Michael Peterson became the so-called Father of Bitcoin Beach, Bloomberg Businessweek reported.
Thanks to an anonymous donation, Peterson helped El Zonte widely adopt the currency.
Lawmakers in El Salvador have since voted to adopt the cryptocurrency as legal tender.
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47-year-old Michael Peterson fell in love with El Zonte, a Pacific-coast beach in El Salvador, 17 years ago when he visited for a surfing trip.
The town grew on him, and he and his family started splitting their time between their home in California and El Salvador, where they supported missionary groups and small development projects through their Evangelical Christian church.
That church put him into an unlikely scenario that transformed El Zonte into Bitcoin Beach, and made Peterson its father figure.
A June 16 Bloomberg Businessweek article, titled "Bitcoin Beach: What Happened When an El Salvador Surf Town Went Full Crypto," documented how Peterson helped convert El Zonte's payments to cryptocurrency. Now, nearly all of the town's households and four dozen local businesses use Bitcoin.
"It's crazy how fast Bitcoin has caught on," Peterson told Bloomberg reporter Ezra Fieser. Peterson did not immediately respond to Insider's request for comment for the story.
The concept came about in 2019 when an anonymous Californian offered to donate his Bitcoin fortune to El Zonte to create a local economy run on the cryptocurrency. Peterson was introduced to the donor, who remains unknown, through church.
At first, Peterson thought it sounded like a scam, Bloomberg said, but then the thought of transforming El Zonte made him rethink.
"It allows everybody from the poorest to the richest to participate on the same playing field," he told Bloomberg.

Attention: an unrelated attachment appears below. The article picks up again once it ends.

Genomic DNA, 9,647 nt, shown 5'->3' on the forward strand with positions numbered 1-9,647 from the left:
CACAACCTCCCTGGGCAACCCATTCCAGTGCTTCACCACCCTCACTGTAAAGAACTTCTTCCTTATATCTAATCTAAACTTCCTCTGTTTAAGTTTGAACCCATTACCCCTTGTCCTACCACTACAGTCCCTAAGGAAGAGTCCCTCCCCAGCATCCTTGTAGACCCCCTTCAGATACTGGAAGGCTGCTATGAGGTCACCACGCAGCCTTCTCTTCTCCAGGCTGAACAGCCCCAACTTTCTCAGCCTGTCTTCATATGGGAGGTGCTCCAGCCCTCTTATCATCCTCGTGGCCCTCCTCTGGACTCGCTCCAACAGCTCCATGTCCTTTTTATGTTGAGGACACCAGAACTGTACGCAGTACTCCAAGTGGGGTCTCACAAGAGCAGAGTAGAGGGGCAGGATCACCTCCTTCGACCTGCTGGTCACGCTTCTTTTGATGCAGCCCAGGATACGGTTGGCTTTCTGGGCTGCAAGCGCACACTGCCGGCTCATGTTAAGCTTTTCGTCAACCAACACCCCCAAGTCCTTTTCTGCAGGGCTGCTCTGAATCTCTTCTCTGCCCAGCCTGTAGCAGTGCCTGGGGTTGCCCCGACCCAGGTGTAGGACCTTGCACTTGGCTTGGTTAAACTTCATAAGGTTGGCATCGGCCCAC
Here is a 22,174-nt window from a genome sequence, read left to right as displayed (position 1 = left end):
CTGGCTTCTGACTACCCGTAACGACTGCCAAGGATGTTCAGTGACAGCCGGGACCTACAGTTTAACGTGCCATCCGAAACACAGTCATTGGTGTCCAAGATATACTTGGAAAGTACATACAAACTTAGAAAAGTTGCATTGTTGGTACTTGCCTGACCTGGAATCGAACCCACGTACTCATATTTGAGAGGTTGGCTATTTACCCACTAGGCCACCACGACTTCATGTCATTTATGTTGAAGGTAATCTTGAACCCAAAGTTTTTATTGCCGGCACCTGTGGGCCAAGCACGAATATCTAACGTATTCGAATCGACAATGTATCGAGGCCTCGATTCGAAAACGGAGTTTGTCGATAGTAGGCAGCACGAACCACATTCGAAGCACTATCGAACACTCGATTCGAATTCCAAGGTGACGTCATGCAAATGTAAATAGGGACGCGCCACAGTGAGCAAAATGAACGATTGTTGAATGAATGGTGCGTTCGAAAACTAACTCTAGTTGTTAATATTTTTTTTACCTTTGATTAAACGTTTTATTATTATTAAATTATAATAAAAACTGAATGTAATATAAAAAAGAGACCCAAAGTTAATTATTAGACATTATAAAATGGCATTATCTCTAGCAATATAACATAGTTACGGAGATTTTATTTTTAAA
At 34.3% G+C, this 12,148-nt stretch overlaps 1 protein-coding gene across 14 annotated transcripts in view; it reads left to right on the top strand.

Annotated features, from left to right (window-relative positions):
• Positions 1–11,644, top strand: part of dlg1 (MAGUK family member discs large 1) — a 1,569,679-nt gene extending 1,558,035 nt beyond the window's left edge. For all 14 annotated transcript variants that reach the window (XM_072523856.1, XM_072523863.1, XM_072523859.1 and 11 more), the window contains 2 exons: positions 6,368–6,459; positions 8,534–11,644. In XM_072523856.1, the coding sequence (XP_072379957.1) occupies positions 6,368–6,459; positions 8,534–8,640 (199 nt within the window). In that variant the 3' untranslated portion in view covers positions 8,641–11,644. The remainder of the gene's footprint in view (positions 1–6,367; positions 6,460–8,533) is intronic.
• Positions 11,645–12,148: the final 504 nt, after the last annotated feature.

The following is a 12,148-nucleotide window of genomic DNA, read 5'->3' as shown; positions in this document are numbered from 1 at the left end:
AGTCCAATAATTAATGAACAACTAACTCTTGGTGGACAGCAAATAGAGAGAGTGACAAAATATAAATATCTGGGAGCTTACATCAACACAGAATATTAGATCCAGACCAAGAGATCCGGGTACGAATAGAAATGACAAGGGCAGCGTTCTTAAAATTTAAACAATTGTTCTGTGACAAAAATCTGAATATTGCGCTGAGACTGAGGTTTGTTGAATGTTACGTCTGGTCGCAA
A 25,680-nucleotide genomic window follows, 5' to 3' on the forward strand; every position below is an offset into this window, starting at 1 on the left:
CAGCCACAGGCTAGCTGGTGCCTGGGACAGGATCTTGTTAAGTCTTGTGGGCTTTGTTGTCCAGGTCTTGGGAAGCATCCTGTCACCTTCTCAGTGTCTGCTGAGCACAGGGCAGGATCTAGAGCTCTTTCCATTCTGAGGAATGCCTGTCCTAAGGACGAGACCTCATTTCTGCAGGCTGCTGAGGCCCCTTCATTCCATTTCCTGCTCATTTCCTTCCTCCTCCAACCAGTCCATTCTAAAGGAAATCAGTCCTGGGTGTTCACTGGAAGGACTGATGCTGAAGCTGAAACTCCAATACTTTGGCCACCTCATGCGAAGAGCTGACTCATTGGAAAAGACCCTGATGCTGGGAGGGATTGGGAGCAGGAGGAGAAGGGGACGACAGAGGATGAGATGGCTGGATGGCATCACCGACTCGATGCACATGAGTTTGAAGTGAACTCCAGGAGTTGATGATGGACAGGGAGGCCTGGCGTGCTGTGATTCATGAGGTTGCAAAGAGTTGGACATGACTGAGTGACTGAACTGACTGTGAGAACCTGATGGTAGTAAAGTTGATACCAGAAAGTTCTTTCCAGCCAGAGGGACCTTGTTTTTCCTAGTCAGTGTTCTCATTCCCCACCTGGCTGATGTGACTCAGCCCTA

Adopting 'magic internet money'
Already having a long-standing relationship with the community helped Peterson get locals to adopt the idea, he said in a CoinDesk podcast on June 11.
"When I told them, 'Hey, we're gonna start using this magic internet money, and we're gonna [get] stores to accept it, we're gonna get people to start taking their salaries in it,' they just kind of looked at me like, 'OK, Mike,'" he said on the podcast.
The experiment really took off when El Salvador's tourism industry struggled amid the COVID-19 pandemic. Peterson gave hundreds of local families about $35 in Bitcoin each month through an app created for small crypto transactions. El Zonte stores wanted in on the currency, so Peterson launched the Bitcoin Beach Wallet in September.
Now, Bitcoin has become the norm.
Thanks in part to the El Zonte experiment, El Salvador became the first country in the world to adopt Bitcoin as a currency. It then asked the World Bank for help implementing the cryptocurrency as a legal tender, but was swiftly rejected.
Because of the "crazy amount of interest" since the currency was legally adopted, Peterson is planning on helping other towns across the country mimic the El Zonte experiment.
"For a lot of these people, this is the first time they felt hope that they can build a future in El Salvador, that they're not going to have to follow the path of their parents to sneak into the US illegally and work in some dead-end job. They can build a business based on bitcoin," Peterson said on the CoinDesk podcast. "It really opens up the world to them."